Well, it’s a soggy day here in Philadelphia. It’s important for children to be outside in ALL weather, so consider bundling up well and going for a walk in the rain, letting your children jump in puddles, bringing out the water toys, and squeezing too many kids under one umbrella. As long as you’ve got some nice dry towels to use at the end, no one will be the worse for wear.
That said, reality is reality, and many children will be spending more time than usual inside when the weather is uncooperative. So what are some ways to spend your extra inside time?
On the one hand, some kids are likely to have pent up energy that they’d normally use up running around outside. They’re gonna need some active indoor stuff to do. There are plenty of big-body activities that can be adapted for indoor use if you’ve got a halfway decent space—take a look at this post I wrote at MamaOT for some big-body play ideas. Ring Around The Rosie, Steamroller, and Go-Away-Come-Back all lend themselves to comparatively small spaces. But games don’t have to involve huge movements to stimulate a child’s whole body. Try rolling a kid up tight in a blanket or large towel, “Like a burrito”—use your hands to spread imaginary guacamole on them, sprinkle cheese, chop tomatoes and lettuce, and then gobble them all up! The tactile stimulation of being wrapped up tight and touched all over meets a lot of the needs of movement.
There are other, calmer ways children can use their muscles. Honest manual labor is great. Have your child help you carry up some stuff from the basement, or rearrange the furniture in the living room, or hold up the rug so you can vacuum underneath. At preschool for snack time I would have a group of kids come with me to the kitchen and have them each carry a gallon of milk back to the classroom. At the end of snack, “Oops! We brought too much milk! Guess we’ve got to carry it back!” Children love work if it’s real, so try to find tasks that are honestly helpful (or at least can pass as honestly helpful).
Sensory activities and materials a great too. The granddaddy of them all is clay, which takes more work from hand muscles than playdough. If you don’t have clay, go get some—it’s a little pricey, but it’s worth it, and it’ll last forever if well taken care of (unlike playdough). Other sensory materials can be jazzed up to renew interest on rainy days. Put playdough in the microwave for a few minutes so it’s nice and warm; or mix in a few drops of vanilla or essential oils, or a few shakes of cinnamon; or mix in a handful of sand or cornmeal or uncooked rice. Or make some of the (slightly) more exotic sensory materials—mix cornstarch and water to make oobleck; or mix flour and baby oil to make cloud dough!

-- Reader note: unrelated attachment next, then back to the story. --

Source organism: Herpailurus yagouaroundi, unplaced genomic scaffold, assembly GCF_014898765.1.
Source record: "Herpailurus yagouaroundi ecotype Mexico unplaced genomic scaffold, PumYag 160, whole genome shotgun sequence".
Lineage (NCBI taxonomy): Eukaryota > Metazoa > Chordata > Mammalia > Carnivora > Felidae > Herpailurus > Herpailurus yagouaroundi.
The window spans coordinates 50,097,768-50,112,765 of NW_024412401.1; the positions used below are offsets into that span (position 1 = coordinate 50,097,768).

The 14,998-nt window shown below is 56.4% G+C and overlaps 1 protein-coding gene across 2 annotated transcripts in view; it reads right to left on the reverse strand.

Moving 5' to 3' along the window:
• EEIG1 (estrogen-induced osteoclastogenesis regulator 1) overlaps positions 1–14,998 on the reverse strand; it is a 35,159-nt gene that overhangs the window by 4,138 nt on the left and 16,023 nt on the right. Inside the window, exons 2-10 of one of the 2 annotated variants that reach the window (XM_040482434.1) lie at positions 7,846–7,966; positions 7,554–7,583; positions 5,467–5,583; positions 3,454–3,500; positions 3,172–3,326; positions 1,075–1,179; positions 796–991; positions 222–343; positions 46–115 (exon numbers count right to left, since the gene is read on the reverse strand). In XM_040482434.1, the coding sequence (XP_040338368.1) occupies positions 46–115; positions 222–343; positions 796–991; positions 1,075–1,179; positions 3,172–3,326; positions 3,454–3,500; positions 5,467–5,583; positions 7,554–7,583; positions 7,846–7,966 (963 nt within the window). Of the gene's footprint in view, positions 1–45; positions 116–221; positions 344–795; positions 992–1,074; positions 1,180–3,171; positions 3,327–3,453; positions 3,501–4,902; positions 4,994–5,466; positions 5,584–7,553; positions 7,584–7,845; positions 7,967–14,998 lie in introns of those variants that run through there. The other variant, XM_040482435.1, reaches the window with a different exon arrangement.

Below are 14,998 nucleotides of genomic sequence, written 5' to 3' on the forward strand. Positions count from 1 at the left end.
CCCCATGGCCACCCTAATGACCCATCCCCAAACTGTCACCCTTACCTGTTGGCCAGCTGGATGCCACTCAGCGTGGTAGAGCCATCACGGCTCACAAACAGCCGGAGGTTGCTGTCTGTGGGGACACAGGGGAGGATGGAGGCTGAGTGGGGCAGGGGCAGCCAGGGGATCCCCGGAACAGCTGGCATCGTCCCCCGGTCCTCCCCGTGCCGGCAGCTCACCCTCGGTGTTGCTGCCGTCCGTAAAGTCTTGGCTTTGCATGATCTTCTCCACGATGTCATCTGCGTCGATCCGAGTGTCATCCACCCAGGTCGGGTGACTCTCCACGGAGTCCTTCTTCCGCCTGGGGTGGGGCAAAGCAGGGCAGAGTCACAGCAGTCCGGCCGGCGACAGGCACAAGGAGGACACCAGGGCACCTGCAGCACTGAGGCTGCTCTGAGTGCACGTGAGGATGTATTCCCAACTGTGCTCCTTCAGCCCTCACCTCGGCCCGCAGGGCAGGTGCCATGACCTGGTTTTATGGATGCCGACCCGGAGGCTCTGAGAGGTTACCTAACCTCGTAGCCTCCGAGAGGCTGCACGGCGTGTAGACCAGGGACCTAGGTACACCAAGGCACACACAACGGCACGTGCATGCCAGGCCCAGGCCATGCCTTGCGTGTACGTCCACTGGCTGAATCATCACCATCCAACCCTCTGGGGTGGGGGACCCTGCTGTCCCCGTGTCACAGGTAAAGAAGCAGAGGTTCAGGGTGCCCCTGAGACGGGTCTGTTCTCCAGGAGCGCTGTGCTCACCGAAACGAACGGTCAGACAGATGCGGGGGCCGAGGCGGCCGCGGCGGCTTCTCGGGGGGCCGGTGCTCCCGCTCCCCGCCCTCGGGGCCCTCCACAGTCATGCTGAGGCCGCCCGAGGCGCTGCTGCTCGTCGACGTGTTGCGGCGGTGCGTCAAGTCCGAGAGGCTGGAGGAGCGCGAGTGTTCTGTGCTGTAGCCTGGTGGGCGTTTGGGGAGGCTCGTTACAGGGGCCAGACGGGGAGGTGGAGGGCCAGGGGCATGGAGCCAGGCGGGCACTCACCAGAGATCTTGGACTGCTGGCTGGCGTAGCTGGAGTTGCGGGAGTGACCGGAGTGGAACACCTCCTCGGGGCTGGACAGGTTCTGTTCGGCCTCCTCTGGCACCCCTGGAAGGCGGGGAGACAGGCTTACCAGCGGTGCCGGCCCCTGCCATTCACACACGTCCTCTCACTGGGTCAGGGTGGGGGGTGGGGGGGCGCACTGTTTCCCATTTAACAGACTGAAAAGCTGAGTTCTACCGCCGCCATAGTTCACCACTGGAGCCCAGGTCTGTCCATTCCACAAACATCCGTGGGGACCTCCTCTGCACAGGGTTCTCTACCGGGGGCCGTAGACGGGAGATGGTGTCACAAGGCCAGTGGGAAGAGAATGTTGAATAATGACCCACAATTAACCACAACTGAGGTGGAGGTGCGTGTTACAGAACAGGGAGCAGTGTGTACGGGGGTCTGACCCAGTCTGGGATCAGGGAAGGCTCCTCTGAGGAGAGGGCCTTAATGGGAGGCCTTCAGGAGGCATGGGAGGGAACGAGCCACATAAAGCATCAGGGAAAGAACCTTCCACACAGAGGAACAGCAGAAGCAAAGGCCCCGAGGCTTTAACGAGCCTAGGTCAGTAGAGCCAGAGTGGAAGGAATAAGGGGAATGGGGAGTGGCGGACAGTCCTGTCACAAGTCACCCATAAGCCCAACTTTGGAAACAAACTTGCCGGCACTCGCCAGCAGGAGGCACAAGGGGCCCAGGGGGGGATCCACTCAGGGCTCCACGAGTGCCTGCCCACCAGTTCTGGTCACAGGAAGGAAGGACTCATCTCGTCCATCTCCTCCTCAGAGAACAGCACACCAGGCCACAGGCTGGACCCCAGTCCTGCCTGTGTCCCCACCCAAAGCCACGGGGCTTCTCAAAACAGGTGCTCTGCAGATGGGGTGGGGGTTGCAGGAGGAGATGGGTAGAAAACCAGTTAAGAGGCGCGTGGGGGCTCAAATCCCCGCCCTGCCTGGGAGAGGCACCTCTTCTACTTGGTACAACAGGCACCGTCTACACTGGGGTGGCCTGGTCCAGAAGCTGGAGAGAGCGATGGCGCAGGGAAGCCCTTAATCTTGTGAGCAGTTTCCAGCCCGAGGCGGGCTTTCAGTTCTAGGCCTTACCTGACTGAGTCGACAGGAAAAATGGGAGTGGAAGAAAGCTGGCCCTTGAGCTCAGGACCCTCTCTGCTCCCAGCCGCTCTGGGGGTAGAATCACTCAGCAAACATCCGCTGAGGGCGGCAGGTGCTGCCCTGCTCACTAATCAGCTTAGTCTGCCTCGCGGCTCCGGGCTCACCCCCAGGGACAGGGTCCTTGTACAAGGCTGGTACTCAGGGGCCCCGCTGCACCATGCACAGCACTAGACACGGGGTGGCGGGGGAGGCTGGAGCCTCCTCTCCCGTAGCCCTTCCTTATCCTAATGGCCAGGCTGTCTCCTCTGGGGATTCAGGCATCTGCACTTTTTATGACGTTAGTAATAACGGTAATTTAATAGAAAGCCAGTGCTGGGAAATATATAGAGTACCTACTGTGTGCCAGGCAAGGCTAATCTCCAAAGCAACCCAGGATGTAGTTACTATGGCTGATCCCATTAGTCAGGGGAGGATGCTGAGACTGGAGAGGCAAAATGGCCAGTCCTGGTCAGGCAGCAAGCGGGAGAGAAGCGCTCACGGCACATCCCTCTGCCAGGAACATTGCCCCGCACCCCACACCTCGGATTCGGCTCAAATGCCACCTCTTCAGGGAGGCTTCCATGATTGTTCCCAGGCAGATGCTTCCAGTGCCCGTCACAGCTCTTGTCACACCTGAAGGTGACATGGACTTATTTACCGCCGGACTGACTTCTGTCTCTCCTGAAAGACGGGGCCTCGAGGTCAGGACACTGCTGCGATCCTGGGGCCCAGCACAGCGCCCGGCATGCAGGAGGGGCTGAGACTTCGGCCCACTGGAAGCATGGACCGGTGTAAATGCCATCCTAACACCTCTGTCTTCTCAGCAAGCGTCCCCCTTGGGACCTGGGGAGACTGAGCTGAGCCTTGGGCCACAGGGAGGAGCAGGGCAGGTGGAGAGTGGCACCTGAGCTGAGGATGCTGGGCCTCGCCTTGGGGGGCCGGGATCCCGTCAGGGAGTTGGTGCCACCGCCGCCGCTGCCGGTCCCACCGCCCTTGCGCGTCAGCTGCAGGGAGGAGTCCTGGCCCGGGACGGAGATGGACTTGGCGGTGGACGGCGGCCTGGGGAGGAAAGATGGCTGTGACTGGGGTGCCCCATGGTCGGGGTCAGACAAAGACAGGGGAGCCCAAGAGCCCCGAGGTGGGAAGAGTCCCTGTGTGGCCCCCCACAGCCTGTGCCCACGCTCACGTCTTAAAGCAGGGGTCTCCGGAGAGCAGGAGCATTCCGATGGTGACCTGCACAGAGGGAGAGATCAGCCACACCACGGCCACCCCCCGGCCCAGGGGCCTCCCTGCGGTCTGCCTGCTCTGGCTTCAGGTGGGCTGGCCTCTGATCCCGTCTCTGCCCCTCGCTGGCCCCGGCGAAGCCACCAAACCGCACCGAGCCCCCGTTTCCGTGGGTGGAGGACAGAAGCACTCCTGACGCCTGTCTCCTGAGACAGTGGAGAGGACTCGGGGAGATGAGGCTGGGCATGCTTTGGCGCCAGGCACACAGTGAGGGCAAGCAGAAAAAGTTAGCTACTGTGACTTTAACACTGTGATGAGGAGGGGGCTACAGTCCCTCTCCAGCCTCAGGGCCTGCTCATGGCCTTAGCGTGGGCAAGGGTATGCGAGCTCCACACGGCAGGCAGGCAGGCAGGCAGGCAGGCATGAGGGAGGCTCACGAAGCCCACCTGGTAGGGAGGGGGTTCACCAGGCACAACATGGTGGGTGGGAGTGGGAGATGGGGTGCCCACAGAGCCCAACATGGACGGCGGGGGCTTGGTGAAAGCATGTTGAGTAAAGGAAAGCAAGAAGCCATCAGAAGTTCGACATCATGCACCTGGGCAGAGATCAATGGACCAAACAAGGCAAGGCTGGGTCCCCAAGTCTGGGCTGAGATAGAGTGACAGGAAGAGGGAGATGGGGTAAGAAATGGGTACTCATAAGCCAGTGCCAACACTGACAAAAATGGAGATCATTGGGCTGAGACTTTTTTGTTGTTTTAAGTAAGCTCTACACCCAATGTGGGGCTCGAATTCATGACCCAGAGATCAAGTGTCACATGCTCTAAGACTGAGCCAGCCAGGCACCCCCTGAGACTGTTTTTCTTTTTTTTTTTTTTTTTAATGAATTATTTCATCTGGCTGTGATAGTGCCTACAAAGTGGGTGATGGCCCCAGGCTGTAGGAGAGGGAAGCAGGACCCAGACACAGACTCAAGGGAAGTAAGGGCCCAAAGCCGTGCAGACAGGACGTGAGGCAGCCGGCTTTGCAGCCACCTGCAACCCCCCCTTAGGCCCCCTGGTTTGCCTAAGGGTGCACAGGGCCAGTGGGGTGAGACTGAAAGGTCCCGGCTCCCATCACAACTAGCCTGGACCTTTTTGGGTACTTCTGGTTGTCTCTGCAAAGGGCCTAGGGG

And of course, don’t forget water. The kids are already thinking about rain and puddles and splashing, so let them have at it! Fill the sensory table (or bathtub) with warm water. Jazz it up with a little dish soap or food coloring. Include plenty of cups and bowls for measuring and pouring. Include a sieve or colander, and they can make it rain!
All these activities so far have been somewhat high-energy, to combat that cooped-up feeling. But consider going the opposite way. You know how, on a dreary day, you just want to sit under a blanket in front of the fire? Kids sometimes feel like that too. Turn off the lights and light a few candles. Pull out the blankets and make a comfy nest. Get a big pile of books and read all of them. Drink hot cocoa, and eat a picnic snack on the living room floor. Pull out some flashlights and tell ghost stories. Make shadow puppets on the walls. Play peek-a-boo under a blanket. Have a pajama party. Sometimes, even with a big group of kids, it’ll work, and you’ll look up three hours later and be stunned. No one’s missed going outside at all.
* * *What do you do with children on a rainy day? Leave ideas in the comments.